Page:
A: Unfortunately, no. FRAP 32.1 is a big step in the right direction by making all decisions, whether designated as published or unpublished, freely citeable in the federal circuits. Now the courts’ prior decision can at least be brought to their attention. But like the committee that initially proposed the limited publication rules, the FRAP takes no position on the issue of whether such opinions have any precedential value. So the final, and most critical issue – that is, whether these unpublished decisions are precedent – remains unresolved.
Q: And you believe that they are?
A: I believe that they are and always have been precedential on the same terms as any other court opinion. The time has come that we again recognize them as such. The precedential value of an opinion to a later case is for the court in the later case to decide. Scholars have been questioning the Constitutionality, propriety, and practicality of denying some decisions precedential value since the early days of the federal courts’ unpublication practice. It’s a practice that flies in the face of how common law works and causes inequities of Constitutional dimension. My forthcoming article, Overturning the Last Stone: The Final Step in Returning Precedential Status to All Opinions, 10 J.App.Prac. & Process ___ (2009)[SSRN], examines the history of publication and precedent as related concepts and sets forth the many problems with denying some decisions precedential status. These problems include Constitutional issues such as the question of whether U.S. courts have the authority to issue non-precedential opinions and whether issuing those opinions violates due process and equal protection. They also include legal and lay concepts of precedent and justice, which place an inherent value on prior decisions. What I find most troubling is that the federal courts began, and have continued, this unpublication practice without ever examining or justifying the practice of declaring some decisions non-precedential. The 1973 committee that first proposed limited citation rules considered whether decisions could be declared non-precedential. Rather than examine the issue more closely or take a position on the issue, they declared it a “morass of jurisprudence” and assumed that if the decisions were not published and not citeable, they would naturally be treated as not precedent. The federal courts took that a step further and most actual wrote provisions in the rules that denied these unpublished opinions precedential value. And now, the rest of the system has fallen apart, but the uncertain status of these opinions in the body of common law remains.
Q: Do you believe that this issue will be resolved?
A: It has to be. A one-legged stool doesn’t stand for long – and the denial of precedent was the weakest leg of the three to begin with. The opinions technically designated “unpublished,” now published and citeable, will be sought after, cited, and relied upon. Practice alone should undermine the precedent restriction. How can a court look at a prior decision it made and say straight-faced to a litigant, “we decided this identical case last month, but we’re going to decide yours the opposite way”? The goals of the limited publication scheme have largely been accomplished by improved technology and further savings can be realized by the issuance of short opinions – even shorter and more direct than the present unpublished opinions, which often span several pages.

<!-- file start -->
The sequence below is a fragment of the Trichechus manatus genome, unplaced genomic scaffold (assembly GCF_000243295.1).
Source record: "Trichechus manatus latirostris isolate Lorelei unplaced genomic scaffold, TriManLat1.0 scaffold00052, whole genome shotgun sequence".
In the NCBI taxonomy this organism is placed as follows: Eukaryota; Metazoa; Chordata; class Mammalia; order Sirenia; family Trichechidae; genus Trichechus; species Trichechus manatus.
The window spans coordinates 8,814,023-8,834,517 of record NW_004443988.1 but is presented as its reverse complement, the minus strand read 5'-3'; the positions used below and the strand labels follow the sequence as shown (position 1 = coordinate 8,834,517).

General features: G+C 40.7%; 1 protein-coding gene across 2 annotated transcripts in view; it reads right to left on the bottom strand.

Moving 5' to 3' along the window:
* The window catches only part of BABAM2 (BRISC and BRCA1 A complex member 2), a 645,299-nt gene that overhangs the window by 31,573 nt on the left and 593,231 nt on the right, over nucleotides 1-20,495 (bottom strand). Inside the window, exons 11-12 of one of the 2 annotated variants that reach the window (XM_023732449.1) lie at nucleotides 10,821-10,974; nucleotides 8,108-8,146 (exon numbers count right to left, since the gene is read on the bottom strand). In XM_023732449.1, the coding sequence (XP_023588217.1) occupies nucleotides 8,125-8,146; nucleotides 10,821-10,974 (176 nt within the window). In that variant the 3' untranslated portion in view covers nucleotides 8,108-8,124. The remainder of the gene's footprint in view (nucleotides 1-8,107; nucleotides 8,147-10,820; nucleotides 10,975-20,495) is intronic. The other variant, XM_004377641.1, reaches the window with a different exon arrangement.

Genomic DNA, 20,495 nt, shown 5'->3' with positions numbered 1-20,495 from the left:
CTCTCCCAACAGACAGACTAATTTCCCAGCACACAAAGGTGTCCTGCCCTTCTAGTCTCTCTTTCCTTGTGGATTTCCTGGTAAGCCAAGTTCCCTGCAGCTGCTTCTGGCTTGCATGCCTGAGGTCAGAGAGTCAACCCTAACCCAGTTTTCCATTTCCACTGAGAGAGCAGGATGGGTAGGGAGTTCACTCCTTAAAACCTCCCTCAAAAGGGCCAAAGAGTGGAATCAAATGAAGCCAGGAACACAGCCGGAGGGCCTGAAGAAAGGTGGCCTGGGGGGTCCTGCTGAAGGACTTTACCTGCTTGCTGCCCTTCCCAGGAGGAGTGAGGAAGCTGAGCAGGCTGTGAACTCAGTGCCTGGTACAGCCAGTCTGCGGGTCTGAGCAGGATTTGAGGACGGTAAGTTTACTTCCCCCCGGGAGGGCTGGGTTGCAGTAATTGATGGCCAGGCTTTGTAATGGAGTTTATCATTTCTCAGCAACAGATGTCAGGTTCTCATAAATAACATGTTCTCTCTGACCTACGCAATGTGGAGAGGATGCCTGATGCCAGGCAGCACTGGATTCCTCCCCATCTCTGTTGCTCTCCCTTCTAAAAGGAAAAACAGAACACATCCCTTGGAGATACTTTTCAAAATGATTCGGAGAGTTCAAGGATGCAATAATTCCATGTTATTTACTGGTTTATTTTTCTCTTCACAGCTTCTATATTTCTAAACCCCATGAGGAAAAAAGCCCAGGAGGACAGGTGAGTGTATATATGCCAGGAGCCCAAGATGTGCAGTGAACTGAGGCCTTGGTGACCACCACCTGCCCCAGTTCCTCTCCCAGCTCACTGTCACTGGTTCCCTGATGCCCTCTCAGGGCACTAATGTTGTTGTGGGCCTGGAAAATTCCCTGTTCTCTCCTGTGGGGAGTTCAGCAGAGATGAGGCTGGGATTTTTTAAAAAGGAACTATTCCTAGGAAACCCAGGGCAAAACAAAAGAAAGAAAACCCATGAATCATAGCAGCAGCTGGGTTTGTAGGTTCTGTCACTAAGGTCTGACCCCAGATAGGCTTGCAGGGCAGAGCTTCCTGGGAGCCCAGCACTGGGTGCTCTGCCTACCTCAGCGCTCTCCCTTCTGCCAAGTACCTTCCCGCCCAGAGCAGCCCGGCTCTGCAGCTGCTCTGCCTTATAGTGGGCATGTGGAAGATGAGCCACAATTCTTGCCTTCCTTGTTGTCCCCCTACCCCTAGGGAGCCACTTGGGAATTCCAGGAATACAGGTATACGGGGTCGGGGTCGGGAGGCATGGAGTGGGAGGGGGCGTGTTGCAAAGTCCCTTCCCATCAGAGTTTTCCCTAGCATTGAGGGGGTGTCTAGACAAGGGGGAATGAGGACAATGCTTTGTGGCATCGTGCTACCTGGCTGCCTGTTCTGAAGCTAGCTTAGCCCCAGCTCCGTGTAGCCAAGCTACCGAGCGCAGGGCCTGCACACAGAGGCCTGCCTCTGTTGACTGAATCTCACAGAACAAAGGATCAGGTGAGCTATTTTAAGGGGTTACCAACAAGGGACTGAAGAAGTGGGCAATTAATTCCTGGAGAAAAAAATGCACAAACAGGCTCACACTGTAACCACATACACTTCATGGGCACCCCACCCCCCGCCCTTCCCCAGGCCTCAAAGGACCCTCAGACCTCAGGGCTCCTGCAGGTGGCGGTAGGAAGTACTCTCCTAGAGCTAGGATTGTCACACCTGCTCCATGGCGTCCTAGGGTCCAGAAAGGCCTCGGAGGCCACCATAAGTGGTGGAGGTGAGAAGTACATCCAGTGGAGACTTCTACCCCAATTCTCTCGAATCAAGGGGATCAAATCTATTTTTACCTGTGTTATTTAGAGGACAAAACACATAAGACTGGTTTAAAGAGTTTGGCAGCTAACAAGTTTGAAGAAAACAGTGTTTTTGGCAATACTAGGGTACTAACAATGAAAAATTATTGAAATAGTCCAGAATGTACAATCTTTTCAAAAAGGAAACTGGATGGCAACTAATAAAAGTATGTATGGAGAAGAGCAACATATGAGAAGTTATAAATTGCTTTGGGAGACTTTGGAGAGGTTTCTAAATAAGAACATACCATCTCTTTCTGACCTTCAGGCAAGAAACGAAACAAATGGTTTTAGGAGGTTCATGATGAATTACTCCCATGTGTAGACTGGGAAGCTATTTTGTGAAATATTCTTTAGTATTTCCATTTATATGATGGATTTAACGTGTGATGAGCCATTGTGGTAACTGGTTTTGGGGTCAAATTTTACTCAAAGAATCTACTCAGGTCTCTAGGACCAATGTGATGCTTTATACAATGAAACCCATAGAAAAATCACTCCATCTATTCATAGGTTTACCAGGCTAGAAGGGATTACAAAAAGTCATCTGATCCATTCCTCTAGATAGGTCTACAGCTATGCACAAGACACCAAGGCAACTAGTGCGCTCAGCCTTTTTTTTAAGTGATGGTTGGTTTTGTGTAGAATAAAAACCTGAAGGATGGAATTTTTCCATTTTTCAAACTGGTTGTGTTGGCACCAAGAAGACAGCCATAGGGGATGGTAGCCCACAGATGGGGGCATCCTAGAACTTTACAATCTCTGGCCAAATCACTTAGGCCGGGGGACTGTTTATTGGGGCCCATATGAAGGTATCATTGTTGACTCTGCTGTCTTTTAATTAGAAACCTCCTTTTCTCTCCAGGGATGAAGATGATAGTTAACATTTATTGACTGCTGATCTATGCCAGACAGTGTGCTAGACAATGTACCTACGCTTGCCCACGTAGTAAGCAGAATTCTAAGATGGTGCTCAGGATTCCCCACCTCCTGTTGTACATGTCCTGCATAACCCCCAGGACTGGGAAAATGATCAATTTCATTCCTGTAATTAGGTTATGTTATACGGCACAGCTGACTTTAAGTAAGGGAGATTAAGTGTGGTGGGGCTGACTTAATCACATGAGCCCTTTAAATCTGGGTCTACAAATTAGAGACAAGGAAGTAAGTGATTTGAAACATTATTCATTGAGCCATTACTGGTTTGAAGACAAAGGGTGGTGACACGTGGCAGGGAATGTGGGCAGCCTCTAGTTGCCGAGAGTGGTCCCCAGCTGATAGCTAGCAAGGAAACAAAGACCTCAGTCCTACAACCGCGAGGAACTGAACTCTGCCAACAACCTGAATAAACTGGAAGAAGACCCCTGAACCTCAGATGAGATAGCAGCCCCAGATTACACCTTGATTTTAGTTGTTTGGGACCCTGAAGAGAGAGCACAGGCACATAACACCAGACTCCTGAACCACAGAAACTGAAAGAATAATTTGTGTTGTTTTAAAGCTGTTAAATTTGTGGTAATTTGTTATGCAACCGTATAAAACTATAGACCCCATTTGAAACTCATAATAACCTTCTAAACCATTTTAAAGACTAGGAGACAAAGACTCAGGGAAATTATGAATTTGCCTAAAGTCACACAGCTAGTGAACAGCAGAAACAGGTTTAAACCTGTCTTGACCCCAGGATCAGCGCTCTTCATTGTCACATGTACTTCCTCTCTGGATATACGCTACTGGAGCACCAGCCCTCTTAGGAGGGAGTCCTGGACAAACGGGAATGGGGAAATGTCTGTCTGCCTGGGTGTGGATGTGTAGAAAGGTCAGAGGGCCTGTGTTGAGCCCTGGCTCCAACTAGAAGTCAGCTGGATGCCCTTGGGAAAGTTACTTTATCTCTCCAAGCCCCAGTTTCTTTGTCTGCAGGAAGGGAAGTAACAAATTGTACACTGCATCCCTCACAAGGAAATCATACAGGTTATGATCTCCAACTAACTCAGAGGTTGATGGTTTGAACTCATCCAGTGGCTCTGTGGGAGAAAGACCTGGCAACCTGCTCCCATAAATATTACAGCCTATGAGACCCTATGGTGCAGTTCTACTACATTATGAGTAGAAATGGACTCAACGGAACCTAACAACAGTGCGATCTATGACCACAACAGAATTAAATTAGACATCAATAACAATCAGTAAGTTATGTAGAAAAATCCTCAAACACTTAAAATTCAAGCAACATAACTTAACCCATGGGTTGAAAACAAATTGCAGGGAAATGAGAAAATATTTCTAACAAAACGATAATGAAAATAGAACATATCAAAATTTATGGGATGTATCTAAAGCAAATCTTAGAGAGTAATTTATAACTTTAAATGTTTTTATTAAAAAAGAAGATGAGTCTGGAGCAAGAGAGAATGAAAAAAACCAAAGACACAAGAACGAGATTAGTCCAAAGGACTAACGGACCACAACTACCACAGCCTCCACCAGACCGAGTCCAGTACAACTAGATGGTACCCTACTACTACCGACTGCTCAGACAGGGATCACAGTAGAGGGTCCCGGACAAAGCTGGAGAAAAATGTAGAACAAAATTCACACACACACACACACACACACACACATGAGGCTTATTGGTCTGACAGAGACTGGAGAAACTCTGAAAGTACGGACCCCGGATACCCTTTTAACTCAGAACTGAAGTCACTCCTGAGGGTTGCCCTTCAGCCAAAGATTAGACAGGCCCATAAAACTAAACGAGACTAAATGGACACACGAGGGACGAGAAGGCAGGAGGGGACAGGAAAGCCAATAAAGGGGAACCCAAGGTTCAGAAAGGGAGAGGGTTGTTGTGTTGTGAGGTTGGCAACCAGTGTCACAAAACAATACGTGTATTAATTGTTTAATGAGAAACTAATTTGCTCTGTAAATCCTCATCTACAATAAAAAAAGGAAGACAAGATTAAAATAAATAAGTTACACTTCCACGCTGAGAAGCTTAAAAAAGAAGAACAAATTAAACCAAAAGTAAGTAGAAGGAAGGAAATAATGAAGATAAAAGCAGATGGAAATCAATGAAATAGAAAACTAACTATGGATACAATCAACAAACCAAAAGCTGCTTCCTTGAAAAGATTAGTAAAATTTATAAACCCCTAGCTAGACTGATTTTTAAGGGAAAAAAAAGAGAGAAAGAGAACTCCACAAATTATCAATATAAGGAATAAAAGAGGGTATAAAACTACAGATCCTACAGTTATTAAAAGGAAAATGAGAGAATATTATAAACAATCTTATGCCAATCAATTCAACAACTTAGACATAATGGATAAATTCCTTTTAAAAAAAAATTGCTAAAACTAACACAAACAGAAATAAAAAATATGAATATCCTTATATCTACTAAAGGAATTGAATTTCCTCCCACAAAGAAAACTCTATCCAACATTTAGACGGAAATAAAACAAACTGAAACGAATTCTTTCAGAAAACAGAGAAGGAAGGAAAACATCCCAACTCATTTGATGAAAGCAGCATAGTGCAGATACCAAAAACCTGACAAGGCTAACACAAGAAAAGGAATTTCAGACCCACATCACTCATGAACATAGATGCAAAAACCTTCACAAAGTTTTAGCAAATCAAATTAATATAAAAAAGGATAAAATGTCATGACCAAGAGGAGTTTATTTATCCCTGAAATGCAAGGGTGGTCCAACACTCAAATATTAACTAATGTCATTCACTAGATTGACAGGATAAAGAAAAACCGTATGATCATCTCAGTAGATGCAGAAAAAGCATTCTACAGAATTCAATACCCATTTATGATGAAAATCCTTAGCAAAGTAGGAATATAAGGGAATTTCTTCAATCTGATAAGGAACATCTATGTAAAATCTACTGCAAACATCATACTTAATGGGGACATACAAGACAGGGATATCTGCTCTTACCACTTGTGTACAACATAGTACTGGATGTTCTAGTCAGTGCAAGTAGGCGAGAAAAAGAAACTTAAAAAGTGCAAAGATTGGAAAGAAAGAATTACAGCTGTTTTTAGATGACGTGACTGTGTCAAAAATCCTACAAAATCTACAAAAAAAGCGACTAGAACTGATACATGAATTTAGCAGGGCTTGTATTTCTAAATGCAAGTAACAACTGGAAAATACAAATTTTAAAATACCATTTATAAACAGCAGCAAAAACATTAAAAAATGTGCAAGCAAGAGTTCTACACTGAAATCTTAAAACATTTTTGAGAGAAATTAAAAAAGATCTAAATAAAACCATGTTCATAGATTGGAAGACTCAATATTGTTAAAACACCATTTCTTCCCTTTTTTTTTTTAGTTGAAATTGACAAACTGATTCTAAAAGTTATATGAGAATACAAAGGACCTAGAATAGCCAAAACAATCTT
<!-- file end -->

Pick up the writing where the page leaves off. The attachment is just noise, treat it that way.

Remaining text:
Q: It’s in the hands of practicing lawyers then to urge these unpublished opinions upon courts and on courts to write shorter opinions?
A: Not entirely. Practitioners will urge that these decisions be followed and short form opinions in truly unremarkable cases would help. But the practice of denying some opinions precedential value is fundamentally flawed and constitutionally infirm. These issues have never been addressed by the rule makers though they have been discussed by scholars and litigants over the years.
Q: What about the idea that some cases make law and should be published, and other cases, which only apply law, need not be published?
A: That notion is plainly mistaken. Every case, even one exactly the same as a prior case adds to the body of precedent. It tells the reader that the rule announced is a current one, a robust one, and one that was not the product of an errant judge or panel. It is these “piles” of cases, as Karl Llewellyn called them, that make up the common law. But most cases differ from other cases in at least some small way, and it is the decision as to whether these differences change the outcome that tells us the contours of the law. It is this process of repeated application of the law that Lord Coke viewed as giving weight and ever greater precision to the law. All decisions have some precedential value in establishing the state of the law. In addition, the idea that a court can determine at the time of decision (or under the present system at the time of filing) whether a case would be of precedential value in a future case makes no sense. The value of court’s decision as precedent is a question for a later court considering whether to apply, distinguish, or overrule the precedent. And on top of these jurisprudential problems, there is a practical problem that this ex ante determination hasn’t worked very well in practice. Courts frequently issue unpublished opinions in cases that are not the easy cases, involving the mere application of the law cases. Many such opinions contain concurrences or dissents, are heard by en banc panels, and are reversed on appeal or upheld by opinions that are dissented from. All of which suggests that these are far from the easy cases and that these are decisions that expand or contract the law and ought to be precedent.